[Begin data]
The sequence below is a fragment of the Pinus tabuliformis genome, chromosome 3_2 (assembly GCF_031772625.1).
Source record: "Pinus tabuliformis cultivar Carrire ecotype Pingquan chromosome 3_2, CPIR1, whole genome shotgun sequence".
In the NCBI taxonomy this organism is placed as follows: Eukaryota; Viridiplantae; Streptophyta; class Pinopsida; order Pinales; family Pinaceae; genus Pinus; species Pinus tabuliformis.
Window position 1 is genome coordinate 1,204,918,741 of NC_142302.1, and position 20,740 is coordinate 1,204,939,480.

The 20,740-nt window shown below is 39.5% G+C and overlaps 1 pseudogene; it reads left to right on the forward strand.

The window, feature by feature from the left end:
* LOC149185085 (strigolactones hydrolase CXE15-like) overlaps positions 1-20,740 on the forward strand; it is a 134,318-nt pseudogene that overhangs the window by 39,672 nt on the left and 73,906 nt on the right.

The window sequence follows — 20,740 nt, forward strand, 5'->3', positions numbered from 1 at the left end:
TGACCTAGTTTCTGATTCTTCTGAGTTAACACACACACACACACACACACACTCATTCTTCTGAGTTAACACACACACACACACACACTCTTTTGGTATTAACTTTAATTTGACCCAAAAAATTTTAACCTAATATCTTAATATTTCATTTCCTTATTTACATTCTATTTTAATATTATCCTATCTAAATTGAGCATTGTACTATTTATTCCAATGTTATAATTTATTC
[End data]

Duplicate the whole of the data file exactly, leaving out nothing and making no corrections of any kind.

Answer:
The sequence below is a fragment of the Pinus tabuliformis genome, chromosome 3_2 (assembly GCF_031772625.1).
Source record: "Pinus tabuliformis cultivar Carrire ecotype Pingquan chromosome 3_2, CPIR1, whole genome shotgun sequence".
In the NCBI taxonomy this organism is placed as follows: Eukaryota; Viridiplantae; Streptophyta; class Pinopsida; order Pinales; family Pinaceae; genus Pinus; species Pinus tabuliformis.
Window position 1 is genome coordinate 1,204,918,741 of NC_142302.1, and position 20,740 is coordinate 1,204,939,480.

The 20,740-nt window shown below is 39.5% G+C and overlaps 1 pseudogene; it reads left to right on the forward strand.

The window, feature by feature from the left end:
* LOC149185085 (strigolactones hydrolase CXE15-like) overlaps positions 1-20,740 on the forward strand; it is a 134,318-nt pseudogene that overhangs the window by 39,672 nt on the left and 73,906 nt on the right.

The window sequence follows — 20,740 nt, forward strand, 5'->3', positions numbered from 1 at the left end:
TGACCTAGTTTCTGATTCTTCTGAGTTAACACACACACACACACACACACACTCATTCTTCTGAGTTAACACACACACACACACACACTCTTTTGGTATTAACTTTAATTTGACCCAAAAAATTTTAACCTAATATCTTAATATTTCATTTCCTTATTTACATTCTATTTTAATATTATCCTATCTAAATTGAGCATTGTACTATTTATTCCAATGTTATAATTTATTC